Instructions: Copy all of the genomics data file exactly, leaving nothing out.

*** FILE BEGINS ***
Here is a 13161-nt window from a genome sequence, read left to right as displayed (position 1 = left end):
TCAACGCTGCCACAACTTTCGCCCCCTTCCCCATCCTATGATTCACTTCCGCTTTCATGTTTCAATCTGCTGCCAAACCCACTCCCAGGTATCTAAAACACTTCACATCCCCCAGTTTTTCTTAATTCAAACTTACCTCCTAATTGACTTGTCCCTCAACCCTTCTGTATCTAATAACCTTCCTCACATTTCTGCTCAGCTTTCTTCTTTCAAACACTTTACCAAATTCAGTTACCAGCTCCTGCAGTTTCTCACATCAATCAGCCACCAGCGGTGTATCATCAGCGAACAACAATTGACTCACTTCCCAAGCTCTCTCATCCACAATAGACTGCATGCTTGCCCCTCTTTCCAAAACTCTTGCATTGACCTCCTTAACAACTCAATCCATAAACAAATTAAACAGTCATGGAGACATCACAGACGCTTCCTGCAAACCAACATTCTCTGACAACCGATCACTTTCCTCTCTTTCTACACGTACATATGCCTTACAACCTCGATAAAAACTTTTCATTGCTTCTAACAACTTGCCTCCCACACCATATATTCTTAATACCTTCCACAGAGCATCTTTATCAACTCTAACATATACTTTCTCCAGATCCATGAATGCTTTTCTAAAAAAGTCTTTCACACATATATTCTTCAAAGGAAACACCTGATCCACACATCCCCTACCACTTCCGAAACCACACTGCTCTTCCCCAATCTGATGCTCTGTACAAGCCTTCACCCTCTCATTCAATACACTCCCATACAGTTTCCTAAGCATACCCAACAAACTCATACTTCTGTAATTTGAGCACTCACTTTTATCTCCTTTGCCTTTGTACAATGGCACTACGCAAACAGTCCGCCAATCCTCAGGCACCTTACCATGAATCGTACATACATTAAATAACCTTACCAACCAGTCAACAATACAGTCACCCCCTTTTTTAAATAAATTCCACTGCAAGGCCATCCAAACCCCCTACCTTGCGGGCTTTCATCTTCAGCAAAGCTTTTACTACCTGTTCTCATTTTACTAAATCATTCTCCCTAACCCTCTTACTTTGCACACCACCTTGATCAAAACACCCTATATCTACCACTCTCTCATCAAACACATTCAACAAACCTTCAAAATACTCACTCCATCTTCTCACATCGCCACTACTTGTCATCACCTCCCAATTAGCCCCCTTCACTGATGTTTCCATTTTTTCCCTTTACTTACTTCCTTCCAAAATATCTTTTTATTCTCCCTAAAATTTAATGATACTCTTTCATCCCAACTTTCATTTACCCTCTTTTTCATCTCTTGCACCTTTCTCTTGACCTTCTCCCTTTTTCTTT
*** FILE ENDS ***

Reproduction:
Here is a 13161-nt window from a genome sequence, read left to right as displayed (position 1 = left end):
TCAACGCTGCCACAACTTTCGCCCCCTTCCCCATCCTATGATTCACTTCCGCTTTCATGTTTCAATCTGCTGCCAAACCCACTCCCAGGTATCTAAAACACTTCACATCCCCCAGTTTTTCTTAATTCAAACTTACCTCCTAATTGACTTGTCCCTCAACCCTTCTGTATCTAATAACCTTCCTCACATTTCTGCTCAGCTTTCTTCTTTCAAACACTTTACCAAATTCAGTTACCAGCTCCTGCAGTTTCTCACATCAATCAGCCACCAGCGGTGTATCATCAGCGAACAACAATTGACTCACTTCCCAAGCTCTCTCATCCACAATAGACTGCATGCTTGCCCCTCTTTCCAAAACTCTTGCATTGACCTCCTTAACAACTCAATCCATAAACAAATTAAACAGTCATGGAGACATCACAGACGCTTCCTGCAAACCAACATTCTCTGACAACCGATCACTTTCCTCTCTTTCTACACGTACATATGCCTTACAACCTCGATAAAAACTTTTCATTGCTTCTAACAACTTGCCTCCCACACCATATATTCTTAATACCTTCCACAGAGCATCTTTATCAACTCTAACATATACTTTCTCCAGATCCATGAATGCTTTTCTAAAAAAGTCTTTCACACATATATTCTTCAAAGGAAACACCTGATCCACACATCCCCTACCACTTCCGAAACCACACTGCTCTTCCCCAATCTGATGCTCTGTACAAGCCTTCACCCTCTCATTCAATACACTCCCATACAGTTTCCTAAGCATACCCAACAAACTCATACTTCTGTAATTTGAGCACTCACTTTTATCTCCTTTGCCTTTGTACAATGGCACTACGCAAACAGTCCGCCAATCCTCAGGCACCTTACCATGAATCGTACATACATTAAATAACCTTACCAACCAGTCAACAATACAGTCACCCCCTTTTTTAAATAAATTCCACTGCAAGGCCATCCAAACCCCCTACCTTGCGGGCTTTCATCTTCAGCAAAGCTTTTACTACCTGTTCTCATTTTACTAAATCATTCTCCCTAACCCTCTTACTTTGCACACCACCTTGATCAAAACACCCTATATCTACCACTCTCTCATCAAACACATTCAACAAACCTTCAAAATACTCACTCCATCTTCTCACATCGCCACTACTTGTCATCACCTCCCAATTAGCCCCCTTCACTGATGTTTCCATTTTTTCCCTTTACTTACTTCCTTCCAAAATATCTTTTTATTCTCCCTAAAATTTAATGATACTCTTTCATCCCAACTTTCATTTACCCTCTTTTTCATCTCTTGCACCTTTCTCTTGACCTTCTCCCTTTTTCTTT